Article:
arrow-pointing-two-directions-400x400Different standards lead to different results in patent reexamination and district court litigation

During district court patent infringement litigation between Baxter and Fresenius, Fresenius requested reexamination of Baxter’s patents relating to hemodialysis machines with touch screen  interfaces. At trial, the jury returned a verdict finding the patents invalid. However, the trial judge overturned the jury’s verdict. Fresenius then appealed the decision to the Federal Circuit.

The Federal Circuit  overruled the trial judge on one of the patents-in-suit, finding that substantial evidence supported the jury’s finding of obviousness. On another patent-in-suit, the Federal Circuit sided with Baxter that Fresenius had not proven patent claim invalidity by clear and convincing evidence.

In the reexamination proceeding on a third patent-in-suit, the USPTO finally rejected the patent claims forcing  Baxter to file an appeal to the BPAI. In its decision, the BPAI held:

“Although [the claims at issue] were not proven invalid in court, a lower standard of proof and the broadest reasonable interpretation standard of claim construction apply at the PTO and therefore the agency is not bound by the court’s determination. Ethicon v. Quigg, 849 F.2d 1422, 1429 (Fed.Cir. 1988) (“[T]he Board and the courts take different approaches in determining invalidity and on the same evidence could quite correctly come to different conclusions.”); In re Swanson, 540 F.3d 1368, 1377 (Fed. Cir.2008) (explaining the different standards of proof and claim construction used in reexamination relative to civil litigation in district court).

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[H]ere, Appellant has urged in the present appeal that we should defer to the district court’s ruling because “[a]part from the Thompson reference, the evidence here is the same as that examined by the District Court” . . . Because Appellant has repeatedly relied on the district court proceeding in support of nonobviousness, we discern no unfairness in subjecting Appellant to any adverse consequence that may arise from such reliance in the current reexamination, which is conducted under the preponderance of the evidence standard – a standard that is substantially lower than the clear and convincing standard used in district court.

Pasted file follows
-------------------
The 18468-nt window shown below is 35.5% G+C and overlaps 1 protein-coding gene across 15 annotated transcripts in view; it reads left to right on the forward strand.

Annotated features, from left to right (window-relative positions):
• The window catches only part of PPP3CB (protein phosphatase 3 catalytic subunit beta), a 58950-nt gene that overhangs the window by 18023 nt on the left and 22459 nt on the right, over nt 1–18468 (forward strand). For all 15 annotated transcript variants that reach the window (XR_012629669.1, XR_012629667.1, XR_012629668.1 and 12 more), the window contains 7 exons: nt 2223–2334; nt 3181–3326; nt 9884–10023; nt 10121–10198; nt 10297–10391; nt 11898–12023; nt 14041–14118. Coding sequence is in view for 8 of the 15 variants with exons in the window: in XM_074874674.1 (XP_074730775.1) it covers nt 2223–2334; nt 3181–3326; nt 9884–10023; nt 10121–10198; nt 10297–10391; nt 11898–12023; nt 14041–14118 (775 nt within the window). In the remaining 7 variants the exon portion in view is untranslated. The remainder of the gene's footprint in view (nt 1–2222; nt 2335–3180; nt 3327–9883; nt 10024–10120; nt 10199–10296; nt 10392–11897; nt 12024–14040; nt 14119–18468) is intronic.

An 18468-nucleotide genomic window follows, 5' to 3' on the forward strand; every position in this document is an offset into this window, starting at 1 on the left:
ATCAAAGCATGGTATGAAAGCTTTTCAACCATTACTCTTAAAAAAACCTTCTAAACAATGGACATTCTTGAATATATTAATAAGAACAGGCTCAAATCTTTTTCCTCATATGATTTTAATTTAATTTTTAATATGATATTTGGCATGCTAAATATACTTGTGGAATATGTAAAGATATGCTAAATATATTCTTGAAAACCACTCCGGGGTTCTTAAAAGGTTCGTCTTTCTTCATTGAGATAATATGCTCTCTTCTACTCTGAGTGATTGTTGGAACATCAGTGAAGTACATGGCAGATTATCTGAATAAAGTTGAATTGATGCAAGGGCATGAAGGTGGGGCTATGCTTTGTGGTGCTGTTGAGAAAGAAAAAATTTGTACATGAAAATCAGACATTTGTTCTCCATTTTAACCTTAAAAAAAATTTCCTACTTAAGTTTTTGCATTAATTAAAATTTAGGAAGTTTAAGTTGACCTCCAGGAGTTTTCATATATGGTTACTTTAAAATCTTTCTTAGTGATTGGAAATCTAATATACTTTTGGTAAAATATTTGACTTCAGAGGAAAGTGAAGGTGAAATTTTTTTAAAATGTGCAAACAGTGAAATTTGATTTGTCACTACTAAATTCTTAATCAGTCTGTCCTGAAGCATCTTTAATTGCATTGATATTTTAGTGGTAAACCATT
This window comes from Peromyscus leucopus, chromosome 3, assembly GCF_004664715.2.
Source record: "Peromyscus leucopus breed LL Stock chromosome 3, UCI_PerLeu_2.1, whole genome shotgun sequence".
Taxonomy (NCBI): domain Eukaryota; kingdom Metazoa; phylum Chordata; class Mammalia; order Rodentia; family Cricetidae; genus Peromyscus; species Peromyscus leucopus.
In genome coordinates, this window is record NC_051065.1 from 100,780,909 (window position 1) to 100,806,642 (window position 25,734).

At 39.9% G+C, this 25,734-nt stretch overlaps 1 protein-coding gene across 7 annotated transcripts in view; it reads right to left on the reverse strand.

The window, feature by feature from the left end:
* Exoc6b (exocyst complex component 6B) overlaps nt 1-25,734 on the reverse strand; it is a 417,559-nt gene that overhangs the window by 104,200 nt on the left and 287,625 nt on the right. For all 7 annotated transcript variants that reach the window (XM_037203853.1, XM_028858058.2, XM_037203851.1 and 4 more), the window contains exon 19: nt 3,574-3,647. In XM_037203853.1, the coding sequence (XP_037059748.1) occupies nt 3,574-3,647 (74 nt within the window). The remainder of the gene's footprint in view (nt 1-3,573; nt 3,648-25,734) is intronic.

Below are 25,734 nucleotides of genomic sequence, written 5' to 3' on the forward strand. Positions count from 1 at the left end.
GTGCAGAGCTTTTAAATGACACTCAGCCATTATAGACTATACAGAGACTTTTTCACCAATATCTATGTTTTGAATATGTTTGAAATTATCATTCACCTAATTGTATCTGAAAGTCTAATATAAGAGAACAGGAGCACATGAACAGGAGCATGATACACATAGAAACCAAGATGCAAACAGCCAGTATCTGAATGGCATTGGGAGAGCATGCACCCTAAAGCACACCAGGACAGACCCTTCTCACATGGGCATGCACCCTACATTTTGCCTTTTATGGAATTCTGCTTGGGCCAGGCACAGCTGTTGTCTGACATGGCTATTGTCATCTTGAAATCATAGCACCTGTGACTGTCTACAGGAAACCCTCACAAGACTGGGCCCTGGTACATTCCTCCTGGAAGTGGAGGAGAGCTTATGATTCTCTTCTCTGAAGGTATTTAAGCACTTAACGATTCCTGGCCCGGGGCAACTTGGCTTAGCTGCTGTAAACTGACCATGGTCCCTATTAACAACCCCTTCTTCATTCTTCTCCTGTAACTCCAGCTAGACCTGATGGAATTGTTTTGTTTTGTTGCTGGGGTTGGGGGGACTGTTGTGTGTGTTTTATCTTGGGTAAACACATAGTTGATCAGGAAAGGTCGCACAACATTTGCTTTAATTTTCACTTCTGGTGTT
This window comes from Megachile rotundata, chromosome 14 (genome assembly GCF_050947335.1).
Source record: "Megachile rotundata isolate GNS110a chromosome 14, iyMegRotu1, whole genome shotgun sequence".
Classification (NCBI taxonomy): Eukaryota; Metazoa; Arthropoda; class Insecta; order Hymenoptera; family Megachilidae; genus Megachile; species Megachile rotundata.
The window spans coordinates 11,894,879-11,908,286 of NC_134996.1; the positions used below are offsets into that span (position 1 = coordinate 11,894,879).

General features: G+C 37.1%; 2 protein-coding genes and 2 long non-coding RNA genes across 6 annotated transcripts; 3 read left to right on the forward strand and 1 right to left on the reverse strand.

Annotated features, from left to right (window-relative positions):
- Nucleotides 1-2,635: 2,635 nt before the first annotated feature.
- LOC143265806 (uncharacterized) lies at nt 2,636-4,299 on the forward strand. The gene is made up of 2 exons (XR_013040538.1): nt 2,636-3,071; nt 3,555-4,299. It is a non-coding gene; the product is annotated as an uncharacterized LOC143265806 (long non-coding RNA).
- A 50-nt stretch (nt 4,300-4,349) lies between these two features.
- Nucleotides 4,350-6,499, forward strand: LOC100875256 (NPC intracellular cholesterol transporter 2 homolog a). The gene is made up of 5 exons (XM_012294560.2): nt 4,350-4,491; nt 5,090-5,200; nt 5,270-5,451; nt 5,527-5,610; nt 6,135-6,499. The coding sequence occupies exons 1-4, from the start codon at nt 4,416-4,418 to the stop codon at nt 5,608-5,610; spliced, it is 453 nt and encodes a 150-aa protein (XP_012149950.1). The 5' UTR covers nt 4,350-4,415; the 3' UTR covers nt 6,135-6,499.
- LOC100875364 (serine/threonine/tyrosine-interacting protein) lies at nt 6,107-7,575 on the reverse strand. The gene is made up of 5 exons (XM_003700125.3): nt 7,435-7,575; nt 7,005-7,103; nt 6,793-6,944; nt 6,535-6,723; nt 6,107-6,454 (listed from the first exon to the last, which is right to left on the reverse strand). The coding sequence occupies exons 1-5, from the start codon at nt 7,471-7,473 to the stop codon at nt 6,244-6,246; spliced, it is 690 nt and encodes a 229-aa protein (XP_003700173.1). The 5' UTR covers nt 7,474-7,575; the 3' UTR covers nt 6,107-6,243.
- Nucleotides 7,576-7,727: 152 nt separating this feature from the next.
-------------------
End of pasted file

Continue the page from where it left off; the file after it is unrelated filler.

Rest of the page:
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On this record, we conclude that there is no error in the Examiner’s factual findings and conclusions that a person of ordinary skill in the art would have been prompted to couple a touch screen user/machine interface with a hemodialysis machine in view of the collective teachings of the prior art references.”

This informative opinion is not surprising.  In reexamination of a patent that has not expired, the claims of the patent enjoy no statutory presumption of validity.  Claims are given their broadest reasonable interpretation in light of and consistent with the patent’s supporting written description.  The burden of proof is a preponderance of evidence standard to establish unpatentability, rather than the clear and convincing evidence standard applied by the courts.  Because the USPTO was not a party to the district court litigation they were not estopped by issue preclusion from reaching a decision inconsistent with the district court’s validity determination.